If you’ve ever bid your landlord ‘Good riddance!’ after moving out of a rental property, you’ve experienced what Till CEO David Sullivan says is missing in the housing industry: brand loyalty.
After working in property management, Sullivan noticed that there was no real reward for people who paid their rent consistently on time, and the system of paying one lump sum at the end of the month — rooted from when people only got paid at the end of the month — was outdated. Nowadays, he noted, people are paid inconsistently due to gig economy work. For some, it’s weekly, while others are paid biweekly or sometimes daily. They also have bills due on different days of the month and things like government assistance landing in a bank account at varying times.
All of this, Sullivan told Technical.ly, means that the rental industry is in deep need of a change.
“Every month you’d have a wave of renters that paid you on time, who [landlords] didn’t pay any attention to,” Sullivan said. “It’s just like, good, that’s what they’re supposed to do and thus there was no brand loyalty.”
Till, a DC-founded rental payment company that is now remote, offers flexible payment options for renters and landlords. The company partners with housing groups and apartment buildings, allowing renters to opt-in to its free and premium tier options.
The first, available to everyone in Till’s system, will report renters’ payments to credit companies to help build their credit score.
The second, which costs $10 monthly, offers a buy now, pay later option to renters. Through it, Till will pay landlords in full at the end of the month, but will allow renters a flexible payment schedule, based on income needs, so they can pay throughout the 30 days in smaller increments instead.
"We can empower renters to pay flexibly on their schedule."
The idea, Sullivan said, is to help reward renters who pay on time, avoid evictions and help create flexibility in housing that was previously unavailable. It also means expanding housing options and making them reachable for more people, he said, by offering an alternative payment plan. Altogether, he hopes it can be a catalyst away from the current model of paying everything in full at the end of the month.
“All of the old tech has been engineered to operate this way. All of their property management teams and staff have been trained this way over decades,” Sullivan said. “So we have started by just saying, no, we can step in and we can empower renters to pay flexibly on their schedule.”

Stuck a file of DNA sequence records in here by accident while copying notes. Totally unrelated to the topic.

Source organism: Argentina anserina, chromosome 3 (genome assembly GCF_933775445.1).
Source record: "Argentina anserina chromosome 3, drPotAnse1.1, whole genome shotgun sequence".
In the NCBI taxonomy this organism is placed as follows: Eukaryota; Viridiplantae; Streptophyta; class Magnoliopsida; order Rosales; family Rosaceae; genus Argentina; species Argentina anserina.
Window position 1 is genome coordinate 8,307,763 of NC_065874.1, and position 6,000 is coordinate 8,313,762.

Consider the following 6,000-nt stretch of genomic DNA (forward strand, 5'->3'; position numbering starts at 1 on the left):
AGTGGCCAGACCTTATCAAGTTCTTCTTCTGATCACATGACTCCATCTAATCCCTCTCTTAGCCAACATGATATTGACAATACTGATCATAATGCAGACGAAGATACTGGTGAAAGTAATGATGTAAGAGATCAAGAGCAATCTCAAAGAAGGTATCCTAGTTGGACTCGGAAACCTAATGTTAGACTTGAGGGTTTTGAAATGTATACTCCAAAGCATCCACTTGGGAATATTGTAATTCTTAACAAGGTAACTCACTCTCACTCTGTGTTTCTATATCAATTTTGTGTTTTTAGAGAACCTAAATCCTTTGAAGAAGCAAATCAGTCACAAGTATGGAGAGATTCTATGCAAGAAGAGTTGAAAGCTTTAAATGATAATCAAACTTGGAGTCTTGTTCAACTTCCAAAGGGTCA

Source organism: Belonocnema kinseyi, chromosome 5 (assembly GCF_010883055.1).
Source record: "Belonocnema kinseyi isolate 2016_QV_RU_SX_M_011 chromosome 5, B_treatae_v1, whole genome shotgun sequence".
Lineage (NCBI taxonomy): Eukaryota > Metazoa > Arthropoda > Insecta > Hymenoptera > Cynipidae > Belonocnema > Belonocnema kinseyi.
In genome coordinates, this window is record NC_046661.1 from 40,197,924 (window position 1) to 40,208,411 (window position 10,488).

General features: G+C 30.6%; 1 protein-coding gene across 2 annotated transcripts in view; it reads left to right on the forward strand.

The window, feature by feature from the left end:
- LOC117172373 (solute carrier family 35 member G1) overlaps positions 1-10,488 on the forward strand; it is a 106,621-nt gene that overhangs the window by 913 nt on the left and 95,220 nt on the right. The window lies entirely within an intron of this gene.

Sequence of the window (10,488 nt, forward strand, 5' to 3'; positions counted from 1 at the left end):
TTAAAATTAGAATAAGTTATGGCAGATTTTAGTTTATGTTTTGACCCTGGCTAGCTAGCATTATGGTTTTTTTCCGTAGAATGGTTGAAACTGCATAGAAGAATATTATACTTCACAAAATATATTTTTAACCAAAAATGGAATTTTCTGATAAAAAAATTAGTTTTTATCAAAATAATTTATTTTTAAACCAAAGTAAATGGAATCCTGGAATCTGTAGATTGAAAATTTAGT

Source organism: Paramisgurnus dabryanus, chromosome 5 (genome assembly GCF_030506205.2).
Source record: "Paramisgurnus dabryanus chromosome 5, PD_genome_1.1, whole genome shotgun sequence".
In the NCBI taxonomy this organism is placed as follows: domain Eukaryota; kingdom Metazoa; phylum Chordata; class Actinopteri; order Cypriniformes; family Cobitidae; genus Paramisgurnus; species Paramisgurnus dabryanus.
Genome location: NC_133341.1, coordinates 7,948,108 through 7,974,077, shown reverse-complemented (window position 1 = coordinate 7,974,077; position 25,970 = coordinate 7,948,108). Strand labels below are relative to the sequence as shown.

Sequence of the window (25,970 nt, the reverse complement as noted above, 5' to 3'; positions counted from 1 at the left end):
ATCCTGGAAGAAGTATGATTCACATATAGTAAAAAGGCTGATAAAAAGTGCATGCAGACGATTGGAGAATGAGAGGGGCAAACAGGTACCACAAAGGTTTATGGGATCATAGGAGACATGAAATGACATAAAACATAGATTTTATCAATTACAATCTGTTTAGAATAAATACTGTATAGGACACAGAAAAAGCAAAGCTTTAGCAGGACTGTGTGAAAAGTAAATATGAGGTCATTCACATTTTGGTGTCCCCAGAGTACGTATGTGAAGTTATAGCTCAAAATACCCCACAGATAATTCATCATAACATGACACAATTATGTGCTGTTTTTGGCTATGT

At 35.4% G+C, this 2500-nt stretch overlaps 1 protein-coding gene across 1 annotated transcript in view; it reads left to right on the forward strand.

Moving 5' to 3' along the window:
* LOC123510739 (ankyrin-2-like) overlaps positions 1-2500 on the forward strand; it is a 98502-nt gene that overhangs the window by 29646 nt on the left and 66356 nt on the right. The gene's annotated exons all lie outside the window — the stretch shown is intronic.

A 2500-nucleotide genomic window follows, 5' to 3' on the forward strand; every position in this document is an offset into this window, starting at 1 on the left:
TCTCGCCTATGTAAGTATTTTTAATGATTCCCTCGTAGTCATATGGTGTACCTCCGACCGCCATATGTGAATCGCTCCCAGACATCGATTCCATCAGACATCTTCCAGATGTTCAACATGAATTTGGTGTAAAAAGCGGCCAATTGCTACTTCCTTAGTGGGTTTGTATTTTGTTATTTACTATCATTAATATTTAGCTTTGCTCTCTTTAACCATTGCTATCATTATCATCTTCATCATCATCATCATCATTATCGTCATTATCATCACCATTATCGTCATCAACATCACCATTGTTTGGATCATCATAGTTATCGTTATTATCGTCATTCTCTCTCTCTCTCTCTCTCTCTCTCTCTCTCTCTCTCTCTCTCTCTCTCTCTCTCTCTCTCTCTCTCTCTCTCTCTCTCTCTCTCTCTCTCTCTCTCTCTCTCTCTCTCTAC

The system, Sullivan said, is beneficial for renters — both those in need of housing and already in the rental game — It also helps landlords because evictions can get costly, he said.
The renter, Sullivan said, is “where we should start. We should design towards the renter and be consumer-first, but an eviction is a really bad outcome for the landlord, too…[Till is] a win-win for both sides.”
The 30-person company, which Sullivan founded in 2018 alongside Chief Growth Officer Brady Nolan, has seen massive growth over the past few years. Currently, Till has onboarded 150,000 homes and apartments into its system with 50,000 users — numbers Sullivan expects to double by the end of the year.
Sullivan also said the company has already closed on one fundraise earlier this year, and is in the midst of a Series A with huge hiring plans throughout the remainder of 2021, specifically for engineers.
The growth, he said, is so strong due to a few different tailwinds from the past year. Sullivan pointed to a renewed focus on housing and affordable homes, a rise in the gig economy which changed how people are paid, the huge boost in the buy-now, pay-later industry and housing reform at the government level.
“This is not just about stopping at flexible rent. It’s about, how do you then step into someone’s life and make their financial life stable?” Sullivan said, “driving towards giving them the flexibility to make better decisions, access to better products, access to better housing.
“The more we build and understand the renter today through our program, the more we can step in and help someone.”-30-